Posts Tagged ‘Reclaiming Jesus Declaration’

If you have read other books by Jim Wallis, heard him speak, or followed Sojourners, this book will not be new to you. But Christ in Crisis: Why We Need to Reclaim Jesus may be a tasty consomme, the best of Jim Wallis boiled down to essentials. And it written in what he and many others consider a crisis moment for culture, country and Christians.

Based on “The Reclaiming Declaration,” which is a collective statement by faith leaders, the book falls nicely into ten chapters. The nut of the book is an insistence that Christians in general and evangelical Christians in particular have lost track of the actual sayings, teachings and examples from Jesus himself. In this polarized political time the body politic has become unhinged from its moral bearings. And Christians have defined themselves by a few wedge issues while suspending or ignoring the preponderance of everything else Jesus taught and has been practiced by the Church for centuries.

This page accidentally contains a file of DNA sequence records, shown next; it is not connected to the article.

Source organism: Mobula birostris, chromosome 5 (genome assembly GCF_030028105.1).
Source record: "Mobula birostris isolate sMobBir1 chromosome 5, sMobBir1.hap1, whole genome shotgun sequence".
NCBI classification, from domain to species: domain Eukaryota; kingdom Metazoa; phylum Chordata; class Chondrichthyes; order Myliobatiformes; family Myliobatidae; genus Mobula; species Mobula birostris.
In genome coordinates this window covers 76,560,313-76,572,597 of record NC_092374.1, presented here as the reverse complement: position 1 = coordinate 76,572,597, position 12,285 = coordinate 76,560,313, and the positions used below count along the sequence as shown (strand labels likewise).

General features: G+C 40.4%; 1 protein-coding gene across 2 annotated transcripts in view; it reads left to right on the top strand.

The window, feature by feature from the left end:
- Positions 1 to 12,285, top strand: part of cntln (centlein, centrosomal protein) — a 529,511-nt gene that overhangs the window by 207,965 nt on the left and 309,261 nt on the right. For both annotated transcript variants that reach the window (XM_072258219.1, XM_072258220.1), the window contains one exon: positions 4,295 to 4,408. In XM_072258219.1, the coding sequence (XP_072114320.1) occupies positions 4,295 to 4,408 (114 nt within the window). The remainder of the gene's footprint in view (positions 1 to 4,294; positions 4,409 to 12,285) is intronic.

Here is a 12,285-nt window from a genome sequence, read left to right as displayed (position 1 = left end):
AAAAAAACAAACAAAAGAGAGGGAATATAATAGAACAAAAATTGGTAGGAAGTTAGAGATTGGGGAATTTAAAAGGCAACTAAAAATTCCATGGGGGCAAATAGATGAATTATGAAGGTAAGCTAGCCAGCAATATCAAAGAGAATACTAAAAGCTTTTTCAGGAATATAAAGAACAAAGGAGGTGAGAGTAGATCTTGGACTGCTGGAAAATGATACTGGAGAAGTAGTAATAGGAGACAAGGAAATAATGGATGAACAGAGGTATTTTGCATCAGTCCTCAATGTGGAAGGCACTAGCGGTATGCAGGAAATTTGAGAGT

After making the a theological case for the return to Jesus himself, Wallis devotes entire chapters to questions of who is the neighbor, how are we all created in the image of God, how does one rediscover truth, how is power understood and negotiated, in what ways does fear motivate us, how can must we make decisions about ultimate loyalties when it comes to God and Caesar, what does it take to become peacemakers, and how can we once again enlarge discipleship to actually following Jesus when it comes to life and life together.

All of these questions and suggested answers are relevant and telling, especially as regards the ways in which Wallis claims that Christians have made Faustian bargains with the current political powers and principalities and lost their spiritual bearings as a result.

Reclaiming a way forward requires an ancient project, one that is perfectly suited for today: Identify who we are based on an entirely different criteria than an amoral false Christianity that compromises itself in order to be close to the levers of power.

This is good stuff. Not new, but good. And harder to do than understand.

My guess is that unless Christians embrace this ancient-future wisdom all shall be lost, not only for historic Christian communities, but for a nation that is presently stumbling blindly through a moral and spiritual blackout.